The First Amendment continues to protect Miami students

College students across America are protesting, rallying and supporting activist movements on their campuses as threats of arrest loom overhead. To carry out these acts of assembly, protesters on college campuses often rely on the First Amendment to support their actions, whether holding signs or more conspicuous acts such as encampments or explosive language.

Although private universities may set their own rules and regulations regarding speech and assembly, as a public university, Miami University must adhere to the Ohio Revised Code, the Campus Free Speech Policy, and the First Amendment, which protects all speech, including hate speech.

According to the campus policy on free expression, “it is not the proper function of the university to attempt to protect individuals from free expression, including ideas and opinions that they consider offensive, imprudent, immoral, indecent, unpleasant, conservative, liberal , traditional, radical, etc. “wrongly thought.”

The First Amendment protects the right of speakers to express their views and to peacefully assemble to protest. However, according to Miami's website, a protest that causes material disruption or violence is not protected.

On Tuesday, April 30, Created Equal, an organization that advocates for human equality, exercised its rights when the group held a small activism event promoting an anti-abortion mentality outside the Armstrong Student Center.

Maggie Groover, a member of the organization based in Columbus, Ohio, said they travel to various campuses, high schools and abortion clinics in Ohio to talk to people about abortion and its impact on preborn children.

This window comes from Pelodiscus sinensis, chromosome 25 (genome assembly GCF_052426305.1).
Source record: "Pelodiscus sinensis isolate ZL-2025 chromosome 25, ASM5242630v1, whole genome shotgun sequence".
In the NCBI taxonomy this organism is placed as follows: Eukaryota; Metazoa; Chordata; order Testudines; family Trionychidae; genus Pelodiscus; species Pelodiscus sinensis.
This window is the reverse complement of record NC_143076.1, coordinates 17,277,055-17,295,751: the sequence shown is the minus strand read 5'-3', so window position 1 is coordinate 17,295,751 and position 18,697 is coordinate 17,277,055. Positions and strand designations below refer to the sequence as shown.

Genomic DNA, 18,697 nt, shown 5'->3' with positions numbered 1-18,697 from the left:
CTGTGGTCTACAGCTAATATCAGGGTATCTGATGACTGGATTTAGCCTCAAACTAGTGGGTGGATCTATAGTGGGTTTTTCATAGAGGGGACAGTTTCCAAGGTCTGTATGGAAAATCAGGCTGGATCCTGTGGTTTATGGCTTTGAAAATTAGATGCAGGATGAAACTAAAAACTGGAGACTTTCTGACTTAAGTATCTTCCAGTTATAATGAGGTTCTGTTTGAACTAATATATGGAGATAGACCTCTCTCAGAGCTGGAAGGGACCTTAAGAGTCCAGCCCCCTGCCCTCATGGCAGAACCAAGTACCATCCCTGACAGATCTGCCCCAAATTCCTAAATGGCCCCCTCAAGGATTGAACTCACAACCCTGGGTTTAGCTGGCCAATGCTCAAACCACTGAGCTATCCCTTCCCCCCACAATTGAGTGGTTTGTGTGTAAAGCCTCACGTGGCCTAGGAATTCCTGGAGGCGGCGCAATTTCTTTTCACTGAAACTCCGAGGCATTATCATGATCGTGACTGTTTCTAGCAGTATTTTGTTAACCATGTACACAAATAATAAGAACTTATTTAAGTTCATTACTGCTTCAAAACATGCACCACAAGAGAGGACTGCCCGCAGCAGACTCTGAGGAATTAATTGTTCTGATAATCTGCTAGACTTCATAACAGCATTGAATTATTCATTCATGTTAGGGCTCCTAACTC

“We want to speak specifically to college students because they are the age group where most abortions occur,” Groover said. “…We hope to share the truth with people and just have productive conversations today.”

Photo by Taylor Stumbaugh | The Miami Student

Created Equal is based in Columbus, Ohio and travels to colleges across the country

On the corners in front of Armstrong were four signs showing graphic depictions of aborted fetuses. Officers from the Miami University Police Department were stationed next to two of the signs.

Kim Vance, the director of the Center for Student Engagement, Activities and Leadership, came to the demonstration to ensure students knew university resources were available to them if the stark images upset them.

“Unfortunately, the Constitution says you can say some pretty vile things, [but] “This is a college and part of what this is supposed to be is the exploration of different ideas and people's ability to hold two thoughts in their head at the same time,” Vance said, “and if we can't do that, there are conversations about that here , when we can't allow someone to say something we completely disagree with and listen to why they're saying it. We’re not going to get anywhere.”

Vance said no students approached her, but many walked by and appeared disturbed by the images.

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One of those students was Nathan Robles, a sophomore majoring in games and simulation. He said the signs were large, but he supported their right to gather on campus.

“Activism on campus is very controversial because when you talk to a lot of other students about it, they get kind of dismissive or deflecting, especially if it's something they don't agree with,” Robles said. “… [but] I just feel like it all depends on the approach and how peaceful it is.”

Anna Harden

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